LZW5060.97.0002

Hach sensION+ 5060 Portable Platinum Conductivity Cell

Hach sensION+ 5060 Portable Platinum Conductivity Cell

Description

Hach sensION+ 5060 Portable Platinum Conductivity Cell is a three-pole platinum conductivity cell with a polycarbonate body and built-in temperature sensor.

Features

  • Protected against harsh field conditions
  • Heavy-duty electrode handle design optimized for field calibration and storage
  • Ideal for conductivity measurements in general aqueous applications
Free Shipping on this product
Your Price
$317.00
Drop ships from manufacturer

Shipping Information
Return Policy
Why Buy From Fondriest?

Details

The Hach sensION+ 5060 Portable Platinum Conductivity Cell is a three-pole platinum conductivity cell with a polycarbonate body and built-in temperature sensor. It has a fixed 1 meter cable and MP5 connector dedicated for use with Hach sensION+ Portable Conductivity meters. The 5060 is ideal for conductivity measurements in general aqueous applications.

 

The Hach sensION+ 5060 Portable Platinum Conductivity Cell's resilient poly-carbonate body, handle, and MP5 connecter ensure protected performance in the field. It's heavy-duty electrode handle design is optimized for field calibration and storage, as the tubes screw directly onto the electrode handle. This design provides a secure interface between the electrode and calibration/storage tube, reducing risk of contamination.

Notable Specifications:
  • Material Sensor Body: Outside: Polycarbonate; Inside: Glass
  • Measuring range conductivity: 0.2 µS/cm to 200 mS/cm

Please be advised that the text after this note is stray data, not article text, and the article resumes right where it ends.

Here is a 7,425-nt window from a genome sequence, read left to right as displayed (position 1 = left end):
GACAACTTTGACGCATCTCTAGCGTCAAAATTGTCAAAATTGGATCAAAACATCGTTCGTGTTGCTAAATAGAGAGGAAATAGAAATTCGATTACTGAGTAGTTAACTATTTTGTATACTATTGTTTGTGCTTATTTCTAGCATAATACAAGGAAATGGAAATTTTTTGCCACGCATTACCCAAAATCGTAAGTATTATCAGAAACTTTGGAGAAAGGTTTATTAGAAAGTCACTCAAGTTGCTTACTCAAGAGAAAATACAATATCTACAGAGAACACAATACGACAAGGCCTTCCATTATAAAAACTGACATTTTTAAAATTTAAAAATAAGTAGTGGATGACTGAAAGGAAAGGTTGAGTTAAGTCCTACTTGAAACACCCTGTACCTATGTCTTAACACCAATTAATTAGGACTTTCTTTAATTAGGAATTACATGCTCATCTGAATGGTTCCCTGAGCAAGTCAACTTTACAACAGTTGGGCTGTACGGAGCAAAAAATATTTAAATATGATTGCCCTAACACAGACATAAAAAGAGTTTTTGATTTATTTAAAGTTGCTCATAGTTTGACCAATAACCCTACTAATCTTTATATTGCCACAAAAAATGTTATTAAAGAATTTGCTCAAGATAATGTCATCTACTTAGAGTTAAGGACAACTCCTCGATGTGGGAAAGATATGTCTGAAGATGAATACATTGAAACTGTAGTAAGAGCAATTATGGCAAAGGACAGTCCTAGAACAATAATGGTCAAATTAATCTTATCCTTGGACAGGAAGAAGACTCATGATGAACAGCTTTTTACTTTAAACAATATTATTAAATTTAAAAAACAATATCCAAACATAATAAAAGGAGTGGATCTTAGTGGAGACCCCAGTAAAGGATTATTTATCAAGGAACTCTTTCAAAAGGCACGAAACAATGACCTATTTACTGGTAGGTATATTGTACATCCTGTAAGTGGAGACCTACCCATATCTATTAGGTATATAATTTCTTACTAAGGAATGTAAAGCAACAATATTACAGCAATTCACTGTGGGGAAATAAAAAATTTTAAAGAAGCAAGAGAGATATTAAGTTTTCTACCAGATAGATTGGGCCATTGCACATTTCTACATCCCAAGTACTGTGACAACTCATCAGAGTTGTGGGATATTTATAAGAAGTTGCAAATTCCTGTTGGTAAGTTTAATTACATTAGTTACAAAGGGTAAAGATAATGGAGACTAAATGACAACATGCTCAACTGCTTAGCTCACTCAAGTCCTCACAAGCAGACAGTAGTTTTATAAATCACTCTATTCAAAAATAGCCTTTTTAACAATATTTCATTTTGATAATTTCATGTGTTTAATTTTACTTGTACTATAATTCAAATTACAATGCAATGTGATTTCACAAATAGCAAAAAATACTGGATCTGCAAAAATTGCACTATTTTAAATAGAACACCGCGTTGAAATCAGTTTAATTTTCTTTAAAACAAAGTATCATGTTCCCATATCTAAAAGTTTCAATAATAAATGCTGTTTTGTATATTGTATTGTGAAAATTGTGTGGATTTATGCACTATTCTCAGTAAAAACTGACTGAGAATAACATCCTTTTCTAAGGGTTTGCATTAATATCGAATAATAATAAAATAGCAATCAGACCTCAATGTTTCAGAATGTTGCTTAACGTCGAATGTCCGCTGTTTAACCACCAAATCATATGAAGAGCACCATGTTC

• Parameter: Conductivity
  • Temperature Range: 0 to 80 °C
  • Temperature range: pH: 0 to 80 °C
  • Temperature Sensor: Pt 1000
Image Part # Product Description Price Stock Order
Hach sensION+ 5060 Portable Platinum Conductivity Cell LZW5060.97.0002 sensION+ 5060 portable platinum conductivity cell, general purpose applications
$317.00
Drop ships from manufacturer
Image Part # Product Description Price Stock Order
Fondriest Environmental 1,413 uS Conductivity Standards FNCS1413-P Conductivity standard, 1,413 uS, 500mL bottle
$13.04
Drop ships from manufacturer

Related Products

In The News

What is Conductivity?

UPDATE : Fondriest Environmental is offering their expertise in conductivity through their new online knowledge base. This resource provides an updated and comprehensive look at conductivity and why it is important to water quality. To learn more, check out: Conductivity, Salinity and TDS . Salinity and conductivity  measure the water's ability to conduct electricity, which provides a measure of what is dissolved in water. In the SWMP data, a higher conductivity value indicates that there are more chemicals dissolved in the water. Conductivity measures the water's ability to conduct electricity. It is the opposite of resistance. Pure, distilled water is a poor conductor of electricity.

Read More

Algae Bloom Spawns New Water Monitoring Program In Utah Lake

The result of a harmful algae bloom in the summer of 2016, the enhanced Utah Lake water quality monitoring program, reached its one year milestone in September. Located near the Provo and Orem metropolitan areas, the lake is Utah’s largest freshwater body and a popular water recreation and fishing spot. In the summer of 2016, recreation users reported an unusual amount of scum on the surface of the water. Utah Lake is monitored by the Utah Division of Water Quality (UDWQ). Prior to the 2016 harmful algae bloom (HAB), the UDWQ successfully used regular water sample testing and citizen reporting to stay on top of any incidents.

Read More

Data Buoys Study Turbid Water Environments in Lake Erie Basin

What started as a study into a relatively unexamined type of cyanobacteria has turned biologists from Bowling Green State University into an integral part of the effort to monitor and protect the drinking water in Sandusky, Ohio. Dr. George Bullerjahn, the Professor of Research Excellence at Bowling Green State University, has done considerable work in the study of beneficial cyanobacterial organisms in the eastern and central basins of Lake Erie. His current project is focused on the growth of the toxic cyanobacterium Planktothrix in Sandusky Bay. Over the course of his career Bullerjahn has collaborated with Dr. Steven Wilhelm from the University of Tennessee.

Read More